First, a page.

After a wildly busy three days in Arizona, and a big breakfast in the morning at La Posada, I began shifting the action back from whence I came, to New Mexico. This meant a long drive, and I hate long drives. Through some planning and research, however, I was able to pinpoint some interesting historical and cultural spots along the way, the first after a quiet drive through mile after lonely mile of curiously beautiful Arizona desert.
I first stopped at a Zuni Pueblo visitor’s center about an hour (and change) southwest of Petrified Forest National Park. There, I admired pottery and read about the Spanish being misinformed about gold and silver deposits in this part of the world. Misinformation! It leads to so many problems. A dozen or so miles up the road? Cliff dwellings, about three-quarters of a mile off NM 53 (Ice Cave Road), ones unattached to any state or national park or landholdings.
You wouldn’t have believed the number of cars that passed by, on a rocky road, as I took the photos. I saw fewer between Holbrook AZ and the turnoff. No idea what that was about!
A few quick snapshots and a snail’s-pace drive back onto 53, and I headed to El Morro National Monument. I do not have the time or the mental bandwidth (I’ve been painting a ceiling and getting ready for a fall semester) to get into all the details. You can read up on the place here, though. Suffice it to say that while the contrast of colors at the park, and a hike to the top of its sandstone rock alone make the stop worth making, what makes it most memorable is its history.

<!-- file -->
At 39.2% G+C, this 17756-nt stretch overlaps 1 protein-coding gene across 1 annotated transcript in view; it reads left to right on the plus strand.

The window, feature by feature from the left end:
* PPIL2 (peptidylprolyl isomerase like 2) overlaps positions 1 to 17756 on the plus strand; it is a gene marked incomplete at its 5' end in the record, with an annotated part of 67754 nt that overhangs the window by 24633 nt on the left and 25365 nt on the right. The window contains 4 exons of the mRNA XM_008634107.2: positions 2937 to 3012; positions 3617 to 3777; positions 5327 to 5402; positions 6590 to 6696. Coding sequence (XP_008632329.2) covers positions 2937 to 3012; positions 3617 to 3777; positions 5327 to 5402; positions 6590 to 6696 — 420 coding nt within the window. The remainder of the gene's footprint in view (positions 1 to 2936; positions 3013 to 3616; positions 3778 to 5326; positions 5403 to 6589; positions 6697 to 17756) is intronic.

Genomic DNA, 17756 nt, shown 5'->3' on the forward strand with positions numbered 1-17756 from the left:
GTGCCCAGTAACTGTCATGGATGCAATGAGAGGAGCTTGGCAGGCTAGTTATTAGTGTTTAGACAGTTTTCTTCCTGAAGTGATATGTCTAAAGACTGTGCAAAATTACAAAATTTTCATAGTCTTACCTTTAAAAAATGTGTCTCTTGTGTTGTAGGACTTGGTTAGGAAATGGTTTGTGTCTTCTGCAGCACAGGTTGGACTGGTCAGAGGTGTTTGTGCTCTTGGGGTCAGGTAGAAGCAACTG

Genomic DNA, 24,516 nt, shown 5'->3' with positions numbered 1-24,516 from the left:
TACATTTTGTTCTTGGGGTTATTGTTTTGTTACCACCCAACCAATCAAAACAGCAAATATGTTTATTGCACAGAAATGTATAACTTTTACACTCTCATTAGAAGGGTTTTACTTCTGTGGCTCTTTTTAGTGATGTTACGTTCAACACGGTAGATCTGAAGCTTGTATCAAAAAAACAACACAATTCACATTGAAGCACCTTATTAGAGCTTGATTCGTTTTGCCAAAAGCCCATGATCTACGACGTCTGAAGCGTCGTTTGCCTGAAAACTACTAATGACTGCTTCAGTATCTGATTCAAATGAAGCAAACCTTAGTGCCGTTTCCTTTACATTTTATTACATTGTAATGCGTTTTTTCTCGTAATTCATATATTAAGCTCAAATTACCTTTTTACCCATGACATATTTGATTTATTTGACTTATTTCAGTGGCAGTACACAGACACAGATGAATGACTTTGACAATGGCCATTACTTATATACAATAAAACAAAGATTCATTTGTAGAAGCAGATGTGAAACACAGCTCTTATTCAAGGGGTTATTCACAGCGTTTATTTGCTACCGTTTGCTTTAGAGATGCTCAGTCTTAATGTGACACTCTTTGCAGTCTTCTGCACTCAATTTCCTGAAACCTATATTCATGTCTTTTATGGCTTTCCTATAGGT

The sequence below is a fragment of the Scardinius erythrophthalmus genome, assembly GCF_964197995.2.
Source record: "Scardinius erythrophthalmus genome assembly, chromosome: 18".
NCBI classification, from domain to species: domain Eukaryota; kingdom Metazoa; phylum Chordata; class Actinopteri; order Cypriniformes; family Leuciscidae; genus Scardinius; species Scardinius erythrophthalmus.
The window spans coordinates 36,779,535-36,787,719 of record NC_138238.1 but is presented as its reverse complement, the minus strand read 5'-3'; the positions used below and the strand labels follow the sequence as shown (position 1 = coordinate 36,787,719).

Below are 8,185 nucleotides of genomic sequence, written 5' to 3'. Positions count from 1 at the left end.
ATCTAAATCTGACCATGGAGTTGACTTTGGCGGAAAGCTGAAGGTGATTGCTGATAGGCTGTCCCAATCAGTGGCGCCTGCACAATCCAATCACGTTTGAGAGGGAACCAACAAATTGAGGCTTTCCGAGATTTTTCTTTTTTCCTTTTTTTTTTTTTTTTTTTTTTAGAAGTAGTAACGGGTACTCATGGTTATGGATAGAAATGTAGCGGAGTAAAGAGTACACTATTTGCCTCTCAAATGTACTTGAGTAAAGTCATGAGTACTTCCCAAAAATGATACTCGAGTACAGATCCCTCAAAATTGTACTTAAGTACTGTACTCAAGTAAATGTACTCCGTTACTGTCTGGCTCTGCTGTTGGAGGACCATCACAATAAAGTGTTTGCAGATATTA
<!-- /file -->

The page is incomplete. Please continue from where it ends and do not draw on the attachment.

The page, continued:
El Morro’s lower reaches are, for instance, filled with a mix of petroglyphs, along with engraved signatures dating from 1605, and continuing on through the immediate post-Civil War years. The reason: This area had, and still has, an oasis at its center (which I photographed but wasn’t much to look in a drier-than-usual mid-June 2021).
Atop the rock (and four or five steep flights of stairs), meanwhile, are what remains of a large Native American pueblo.
Verdict: El Morro rocked! I also picked up a discounted T-shirt at the gift shop that memorialized the U.S. Army’s “Camel Corps,” whose namesakes often passed by the rock and oasis. (I’d known about the Camel Corps via a connection to the Siege of Vicksburg, via a presentation I checked out during a marking of the Civil War Sesquicentennial of 2011 at the Vicksburg National Military Park.)